Piastri could pip Zhou to final 2022 F1 seat – report

Date published: October 6 2021 - Michelle Foster

Prema Racing Formula 2 Oscar Piastri. Spain April 2021

Oscar Piastri’s chances of securing the final seat on the 2022 grid are not over, with reports again claiming Alfa Romeo will not bow to Guanyu Zhou’s demands.

Alfa Romeo have what team boss Fred Vasseur has called a “luxury problem” as the Hinwil squad have the only available seat for next year’s Formula 1 championship.

And it comes with a long list of drivers wanting it, and some – such as Zhou – who are willing to pay a lot for it.

Zhou, competing in his third season in Formula 2, has made it clear he is done with the feeder series, that he will not be there in 2022.

The Chinese driver instead wants a move up into Formula 1 with his sponsors willing to pay for it.

But while the money is good, Zhou has demands Alfa Romeo are not willing to meet, such as the duration of the deal.

According to Swiss publication Blick, he wants three years but Vasseur is only willing to commit to 2022 as he intends putting Sauber junior Theo Pourchaire in the car the following season.

It is not the first time that has been claimed, but this time around it is being reported Alfa Romeo are using Piastri as a bargaining chip.

Alpine junior drivers Oscar Piastri and Guanyu Zhou Formula 2 podium. Italy September 2021

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Blick state Piastri ‘threatens’ Zhou’s chances of joining the grid as Alfa Romeo have made it clear that if they cannot do a deal with Zhou on their terms, they will look to his fellow Alpine junior for Valtteri Bottas’ 2022 team-mate.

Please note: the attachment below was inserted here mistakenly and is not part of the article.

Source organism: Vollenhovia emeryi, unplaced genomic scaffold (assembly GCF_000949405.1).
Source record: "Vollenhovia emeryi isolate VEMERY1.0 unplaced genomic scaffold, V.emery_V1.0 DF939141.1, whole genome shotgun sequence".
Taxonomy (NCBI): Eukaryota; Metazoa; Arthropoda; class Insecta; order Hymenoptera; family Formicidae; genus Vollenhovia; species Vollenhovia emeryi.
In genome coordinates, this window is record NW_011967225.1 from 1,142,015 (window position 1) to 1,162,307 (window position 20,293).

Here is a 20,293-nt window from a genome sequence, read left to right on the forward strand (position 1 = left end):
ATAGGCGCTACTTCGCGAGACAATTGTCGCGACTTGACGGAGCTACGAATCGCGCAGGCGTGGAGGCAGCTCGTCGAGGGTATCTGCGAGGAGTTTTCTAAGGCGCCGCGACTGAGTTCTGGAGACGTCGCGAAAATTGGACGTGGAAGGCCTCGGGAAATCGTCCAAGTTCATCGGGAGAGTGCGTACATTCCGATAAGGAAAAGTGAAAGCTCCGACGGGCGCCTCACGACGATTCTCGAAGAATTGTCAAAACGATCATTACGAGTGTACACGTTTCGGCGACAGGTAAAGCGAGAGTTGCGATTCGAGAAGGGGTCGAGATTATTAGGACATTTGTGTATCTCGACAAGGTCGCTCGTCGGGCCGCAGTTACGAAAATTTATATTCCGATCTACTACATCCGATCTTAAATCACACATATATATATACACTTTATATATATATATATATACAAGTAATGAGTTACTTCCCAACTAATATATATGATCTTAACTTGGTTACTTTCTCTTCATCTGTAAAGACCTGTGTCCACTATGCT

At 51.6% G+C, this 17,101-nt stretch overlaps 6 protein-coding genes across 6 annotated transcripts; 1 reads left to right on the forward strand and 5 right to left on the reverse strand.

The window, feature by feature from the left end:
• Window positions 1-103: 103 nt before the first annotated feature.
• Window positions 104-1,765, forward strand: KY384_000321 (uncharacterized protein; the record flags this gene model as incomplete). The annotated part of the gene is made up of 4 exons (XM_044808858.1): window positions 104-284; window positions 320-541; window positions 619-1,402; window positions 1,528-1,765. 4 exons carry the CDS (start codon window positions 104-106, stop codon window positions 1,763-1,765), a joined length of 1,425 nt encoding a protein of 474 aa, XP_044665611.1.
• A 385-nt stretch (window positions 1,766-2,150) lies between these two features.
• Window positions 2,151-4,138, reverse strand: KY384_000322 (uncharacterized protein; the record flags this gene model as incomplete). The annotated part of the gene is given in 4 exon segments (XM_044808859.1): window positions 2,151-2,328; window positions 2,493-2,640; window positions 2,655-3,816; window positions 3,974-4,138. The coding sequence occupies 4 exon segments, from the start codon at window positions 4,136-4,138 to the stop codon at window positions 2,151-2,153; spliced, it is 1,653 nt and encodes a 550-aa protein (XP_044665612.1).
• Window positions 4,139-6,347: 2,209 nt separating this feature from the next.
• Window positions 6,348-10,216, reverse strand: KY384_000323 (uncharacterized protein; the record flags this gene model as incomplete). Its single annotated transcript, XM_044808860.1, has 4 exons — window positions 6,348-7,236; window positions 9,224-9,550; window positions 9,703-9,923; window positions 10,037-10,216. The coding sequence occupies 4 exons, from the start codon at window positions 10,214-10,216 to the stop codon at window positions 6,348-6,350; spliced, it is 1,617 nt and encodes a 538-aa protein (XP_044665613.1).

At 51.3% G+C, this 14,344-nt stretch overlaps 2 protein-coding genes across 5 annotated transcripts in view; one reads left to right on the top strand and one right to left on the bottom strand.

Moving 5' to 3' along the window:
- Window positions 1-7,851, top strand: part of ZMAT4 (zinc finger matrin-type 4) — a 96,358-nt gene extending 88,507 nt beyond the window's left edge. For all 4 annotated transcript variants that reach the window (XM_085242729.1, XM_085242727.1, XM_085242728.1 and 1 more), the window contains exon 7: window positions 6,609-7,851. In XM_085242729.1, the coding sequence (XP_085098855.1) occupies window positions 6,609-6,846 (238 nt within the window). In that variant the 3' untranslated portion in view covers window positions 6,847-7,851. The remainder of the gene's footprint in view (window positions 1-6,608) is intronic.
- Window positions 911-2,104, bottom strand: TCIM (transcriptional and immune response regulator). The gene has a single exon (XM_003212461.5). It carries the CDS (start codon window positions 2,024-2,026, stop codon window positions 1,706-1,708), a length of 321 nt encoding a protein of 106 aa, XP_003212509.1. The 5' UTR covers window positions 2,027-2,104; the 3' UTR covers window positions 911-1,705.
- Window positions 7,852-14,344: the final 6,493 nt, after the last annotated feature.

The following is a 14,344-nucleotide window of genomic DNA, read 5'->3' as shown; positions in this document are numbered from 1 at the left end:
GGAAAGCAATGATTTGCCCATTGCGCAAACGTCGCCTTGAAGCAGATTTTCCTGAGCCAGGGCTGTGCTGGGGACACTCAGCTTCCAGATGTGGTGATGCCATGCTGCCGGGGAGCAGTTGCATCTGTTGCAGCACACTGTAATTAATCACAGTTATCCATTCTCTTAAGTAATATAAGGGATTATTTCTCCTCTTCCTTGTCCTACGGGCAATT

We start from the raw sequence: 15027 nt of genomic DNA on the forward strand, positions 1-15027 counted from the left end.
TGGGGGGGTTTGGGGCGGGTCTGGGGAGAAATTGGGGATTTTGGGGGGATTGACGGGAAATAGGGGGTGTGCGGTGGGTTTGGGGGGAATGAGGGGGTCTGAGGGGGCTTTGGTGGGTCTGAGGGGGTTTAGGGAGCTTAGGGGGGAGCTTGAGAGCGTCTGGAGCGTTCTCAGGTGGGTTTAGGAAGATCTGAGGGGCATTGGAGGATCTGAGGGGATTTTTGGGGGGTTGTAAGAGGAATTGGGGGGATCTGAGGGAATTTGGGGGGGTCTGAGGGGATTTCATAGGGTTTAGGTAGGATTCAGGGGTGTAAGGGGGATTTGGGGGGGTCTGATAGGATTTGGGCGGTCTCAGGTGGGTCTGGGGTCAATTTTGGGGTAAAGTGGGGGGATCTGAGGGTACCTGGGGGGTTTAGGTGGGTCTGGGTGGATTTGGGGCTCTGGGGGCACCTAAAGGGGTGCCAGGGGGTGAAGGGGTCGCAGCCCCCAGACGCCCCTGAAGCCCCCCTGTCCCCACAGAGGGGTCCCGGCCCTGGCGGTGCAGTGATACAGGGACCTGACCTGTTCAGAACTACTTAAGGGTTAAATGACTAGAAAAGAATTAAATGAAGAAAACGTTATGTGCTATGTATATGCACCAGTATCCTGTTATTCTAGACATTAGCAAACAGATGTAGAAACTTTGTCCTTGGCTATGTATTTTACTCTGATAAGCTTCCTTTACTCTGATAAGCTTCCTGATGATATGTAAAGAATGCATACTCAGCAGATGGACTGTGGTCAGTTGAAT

Signing Piastri would by no means be a hardship for Alfa Romeo given the Australia won last year’s Formula 3 title, ahead of Pourchaire, and is currently leading the Formula 2 championship with 178 points to Zhou’s 142.

Vasseur has billed his driver situation as a “luxury problem”, telling Auto Motor und Sport he is happy to wait until the Formula 2 season concludes in Abu Dhabi before making a decision.

“The next two races won’t take place until December,” he said. “We can’t predict today who will be champion.”

Piastri, though, reckons he has more chance of being Alpine’s reserve driver next season than he does racing in Formula 1.

 

“Looking forward, that Alfa seat,” he told Motorsport.com, “I’m not very confident about that.

“Realistically, the most logical pathway is to try and be reserve driver for Alpine next year and put in a lot of hours in the sim and really working with the team to try and get a 2023 seat.

“I’d be okay with spending one year on the sidelines, I think. Obviously it’s still not ideal, but it’s happened to quite a lot of drivers out there.”

 

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